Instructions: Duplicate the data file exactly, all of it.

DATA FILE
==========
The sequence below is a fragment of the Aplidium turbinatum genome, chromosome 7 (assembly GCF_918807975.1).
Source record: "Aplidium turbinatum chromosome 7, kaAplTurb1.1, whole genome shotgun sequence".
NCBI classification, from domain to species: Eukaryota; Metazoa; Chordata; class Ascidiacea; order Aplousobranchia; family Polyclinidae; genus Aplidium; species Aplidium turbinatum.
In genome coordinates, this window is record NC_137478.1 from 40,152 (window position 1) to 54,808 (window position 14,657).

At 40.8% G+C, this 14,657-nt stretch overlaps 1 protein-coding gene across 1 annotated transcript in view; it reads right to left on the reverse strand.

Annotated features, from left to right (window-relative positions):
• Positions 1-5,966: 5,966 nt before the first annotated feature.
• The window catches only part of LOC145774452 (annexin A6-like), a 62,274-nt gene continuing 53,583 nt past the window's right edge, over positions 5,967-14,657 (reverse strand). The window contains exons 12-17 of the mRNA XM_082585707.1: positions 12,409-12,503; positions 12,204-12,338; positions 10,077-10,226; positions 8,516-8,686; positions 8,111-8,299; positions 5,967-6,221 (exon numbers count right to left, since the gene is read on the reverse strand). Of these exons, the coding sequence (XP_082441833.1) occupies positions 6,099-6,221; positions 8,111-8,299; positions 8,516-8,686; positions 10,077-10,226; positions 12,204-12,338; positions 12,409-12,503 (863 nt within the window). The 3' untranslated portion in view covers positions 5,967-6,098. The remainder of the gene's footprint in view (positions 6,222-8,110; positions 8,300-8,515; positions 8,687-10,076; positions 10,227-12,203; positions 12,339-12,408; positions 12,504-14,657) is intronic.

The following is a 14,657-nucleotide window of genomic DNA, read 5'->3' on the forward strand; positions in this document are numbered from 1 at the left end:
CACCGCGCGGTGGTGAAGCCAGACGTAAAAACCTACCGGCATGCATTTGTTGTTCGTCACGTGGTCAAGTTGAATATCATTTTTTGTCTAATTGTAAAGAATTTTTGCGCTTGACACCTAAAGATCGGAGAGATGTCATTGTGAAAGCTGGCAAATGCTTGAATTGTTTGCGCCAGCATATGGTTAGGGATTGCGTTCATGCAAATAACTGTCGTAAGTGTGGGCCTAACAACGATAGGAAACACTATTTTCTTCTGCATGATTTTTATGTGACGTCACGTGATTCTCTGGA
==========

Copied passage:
The sequence below is a fragment of the Aplidium turbinatum genome, chromosome 7 (assembly GCF_918807975.1).
Source record: "Aplidium turbinatum chromosome 7, kaAplTurb1.1, whole genome shotgun sequence".
NCBI classification, from domain to species: Eukaryota; Metazoa; Chordata; class Ascidiacea; order Aplousobranchia; family Polyclinidae; genus Aplidium; species Aplidium turbinatum.
In genome coordinates, this window is record NC_137478.1 from 40,152 (window position 1) to 54,808 (window position 14,657).

At 40.8% G+C, this 14,657-nt stretch overlaps 1 protein-coding gene across 1 annotated transcript in view; it reads right to left on the reverse strand.

Annotated features, from left to right (window-relative positions):
• Positions 1-5,966: 5,966 nt before the first annotated feature.
• The window catches only part of LOC145774452 (annexin A6-like), a 62,274-nt gene continuing 53,583 nt past the window's right edge, over positions 5,967-14,657 (reverse strand). The window contains exons 12-17 of the mRNA XM_082585707.1: positions 12,409-12,503; positions 12,204-12,338; positions 10,077-10,226; positions 8,516-8,686; positions 8,111-8,299; positions 5,967-6,221 (exon numbers count right to left, since the gene is read on the reverse strand). Of these exons, the coding sequence (XP_082441833.1) occupies positions 6,099-6,221; positions 8,111-8,299; positions 8,516-8,686; positions 10,077-10,226; positions 12,204-12,338; positions 12,409-12,503 (863 nt within the window). The 3' untranslated portion in view covers positions 5,967-6,098. The remainder of the gene's footprint in view (positions 6,222-8,110; positions 8,300-8,515; positions 8,687-10,076; positions 10,227-12,203; positions 12,339-12,408; positions 12,504-14,657) is intronic.

The following is a 14,657-nucleotide window of genomic DNA, read 5'->3' on the forward strand; positions in this document are numbered from 1 at the left end:
CACCGCGCGGTGGTGAAGCCAGACGTAAAAACCTACCGGCATGCATTTGTTGTTCGTCACGTGGTCAAGTTGAATATCATTTTTTGTCTAATTGTAAAGAATTTTTGCGCTTGACACCTAAAGATCGGAGAGATGTCATTGTGAAAGCTGGCAAATGCTTGAATTGTTTGCGCCAGCATATGGTTAGGGATTGCGTTCATGCAAATAACTGTCGTAAGTGTGGGCCTAACAACGATAGGAAACACTATTTTCTTCTGCATGATTTTTATGTGACGTCACGTGATTCTCTGGA